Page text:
I have never contacted my MP about a personal difficulty, but I emailed him twice recently, about TTIP and Iraq. He replies in a reasonable fashion, with standard paragraphs put together by an assistant.
My Tory father used to bemoan “ratchet socialism”: under each Labour government more power would be arrogated to the State, and Conservatives would not undo it. TTIP seems to ensure ratchet capitalism. A Tory government could put health services out to tender. A Labour government could not then bring those services back into State provision without opening itself up to claims to compensation under Investor-State Dispute Settlement. It would be a restraint of trade legally indistinguishable from nationalising the Suez Canal. The UK government will not seek to exclude health services from the scope of TTIP.
The TUC wants to exclude ISDS from the treaty. Frances O’Grady’s inclusion of this possibility in a consultation exercise is not such a great achievement as she suggests.
Dispute settlement procedures are the wrong target. Without them, a treaty becomes a pious hope, broken with impunity. The previous Labour government in Australia under Julia Gillard promised to exclude ISDS from future trade agreements, but this carries risk to Australian commerce as well: If Australian businesses are concerned about sovereign risk in Australian trading partner countries, they will need to make their own assessments about whether they want to commit to investing in those countries.
That Labour government also promised the Government will not support provisions in trade agreements that constrain our ability to regulate legitimately on social, environmental or other similar important public policy matters. Such as plain packaging of cigarettes, a social policy matter. Philip Morris Asia argues that the Australian law is in breach of its intellectual property rights. Was it foreseeable that such a challenge could be made to a public health initiative?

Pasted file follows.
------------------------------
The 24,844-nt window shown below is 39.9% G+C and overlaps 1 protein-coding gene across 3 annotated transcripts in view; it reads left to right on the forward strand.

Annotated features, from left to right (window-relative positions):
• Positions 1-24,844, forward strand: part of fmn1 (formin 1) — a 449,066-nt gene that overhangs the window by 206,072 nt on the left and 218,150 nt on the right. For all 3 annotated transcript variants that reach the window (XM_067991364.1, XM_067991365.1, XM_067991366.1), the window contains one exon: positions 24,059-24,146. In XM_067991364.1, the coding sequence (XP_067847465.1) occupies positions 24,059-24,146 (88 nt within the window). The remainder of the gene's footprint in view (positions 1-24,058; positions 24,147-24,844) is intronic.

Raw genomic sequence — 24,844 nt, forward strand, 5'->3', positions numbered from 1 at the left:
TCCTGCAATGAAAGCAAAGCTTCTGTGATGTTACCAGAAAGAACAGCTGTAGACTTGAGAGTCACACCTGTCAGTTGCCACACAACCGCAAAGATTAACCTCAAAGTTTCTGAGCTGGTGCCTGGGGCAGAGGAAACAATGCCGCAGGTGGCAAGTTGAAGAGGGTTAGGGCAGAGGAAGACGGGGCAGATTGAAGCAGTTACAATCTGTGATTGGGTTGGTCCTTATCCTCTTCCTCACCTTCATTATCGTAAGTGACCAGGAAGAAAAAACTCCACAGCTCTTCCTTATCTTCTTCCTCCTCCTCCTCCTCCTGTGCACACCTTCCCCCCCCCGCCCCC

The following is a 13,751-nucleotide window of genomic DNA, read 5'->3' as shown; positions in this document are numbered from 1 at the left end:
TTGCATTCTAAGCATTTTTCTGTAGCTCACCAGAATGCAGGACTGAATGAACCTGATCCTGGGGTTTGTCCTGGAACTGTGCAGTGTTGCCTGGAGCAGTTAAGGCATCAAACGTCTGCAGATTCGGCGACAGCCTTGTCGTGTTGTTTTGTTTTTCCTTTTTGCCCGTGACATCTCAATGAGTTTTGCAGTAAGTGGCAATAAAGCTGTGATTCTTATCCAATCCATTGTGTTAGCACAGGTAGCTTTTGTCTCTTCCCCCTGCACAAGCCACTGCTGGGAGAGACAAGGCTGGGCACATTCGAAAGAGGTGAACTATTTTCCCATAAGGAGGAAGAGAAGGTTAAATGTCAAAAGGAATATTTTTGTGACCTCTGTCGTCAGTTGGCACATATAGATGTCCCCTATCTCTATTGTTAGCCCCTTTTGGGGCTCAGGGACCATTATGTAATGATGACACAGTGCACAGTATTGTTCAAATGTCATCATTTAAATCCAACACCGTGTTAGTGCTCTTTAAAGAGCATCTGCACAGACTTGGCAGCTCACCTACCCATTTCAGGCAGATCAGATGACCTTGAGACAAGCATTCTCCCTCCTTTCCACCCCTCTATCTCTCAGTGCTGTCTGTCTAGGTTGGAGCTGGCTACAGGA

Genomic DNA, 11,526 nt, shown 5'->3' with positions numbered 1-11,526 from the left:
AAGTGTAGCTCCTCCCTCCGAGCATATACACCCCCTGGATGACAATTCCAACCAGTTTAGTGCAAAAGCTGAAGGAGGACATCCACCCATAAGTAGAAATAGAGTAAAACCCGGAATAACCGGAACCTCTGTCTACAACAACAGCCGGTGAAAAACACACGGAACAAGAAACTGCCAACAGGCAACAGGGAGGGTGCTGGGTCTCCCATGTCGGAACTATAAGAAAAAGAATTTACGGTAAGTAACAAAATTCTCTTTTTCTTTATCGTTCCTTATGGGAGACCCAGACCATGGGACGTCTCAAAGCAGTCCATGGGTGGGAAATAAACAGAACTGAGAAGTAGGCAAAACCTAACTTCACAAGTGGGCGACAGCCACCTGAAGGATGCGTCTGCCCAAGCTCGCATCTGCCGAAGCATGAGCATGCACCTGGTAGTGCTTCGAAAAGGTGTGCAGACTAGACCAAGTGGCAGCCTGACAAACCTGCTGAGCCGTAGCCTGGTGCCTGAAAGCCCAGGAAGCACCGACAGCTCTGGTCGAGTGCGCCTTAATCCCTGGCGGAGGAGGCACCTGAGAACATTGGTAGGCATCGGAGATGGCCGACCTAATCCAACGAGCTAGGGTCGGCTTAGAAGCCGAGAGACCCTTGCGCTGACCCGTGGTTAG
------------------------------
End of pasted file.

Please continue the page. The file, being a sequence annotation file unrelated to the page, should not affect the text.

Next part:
Though the case started in 2011, it is not yet resolved. Pleadings, submissions and evidence are kept confidential on the orders of the Singapore tribunal. Justice will not be seen to be done.
What does Mr Sawford say? “I am worried that ISDS would give corporations the power to sue our government if they thought that a national law would hurt their profits.” What sort of national law? Is this a treaty which would allow no restraint of trade at all? In the EU, a “single market”, there is a great deal of restraint of trade: Champagne must be made in Champagne, and Melton Mowbray pork pies in Melton Mowbray. In the EU, there are procedures for such restraint across the whole market. The parties seek to bridge the gap between their respective approaches: perhaps this is the high water mark of such restraint, and the US will veto any further law.
Might there be such procedures under TTIP? The State of Play document from the Commission does not tell me. On most provisions, including dispute settlement, the parties are still negotiating.
My MP’s letter echoes concerns about TTIP without helping me understand what it might do. This document from the EU says it is Wonderful. Should I trust it?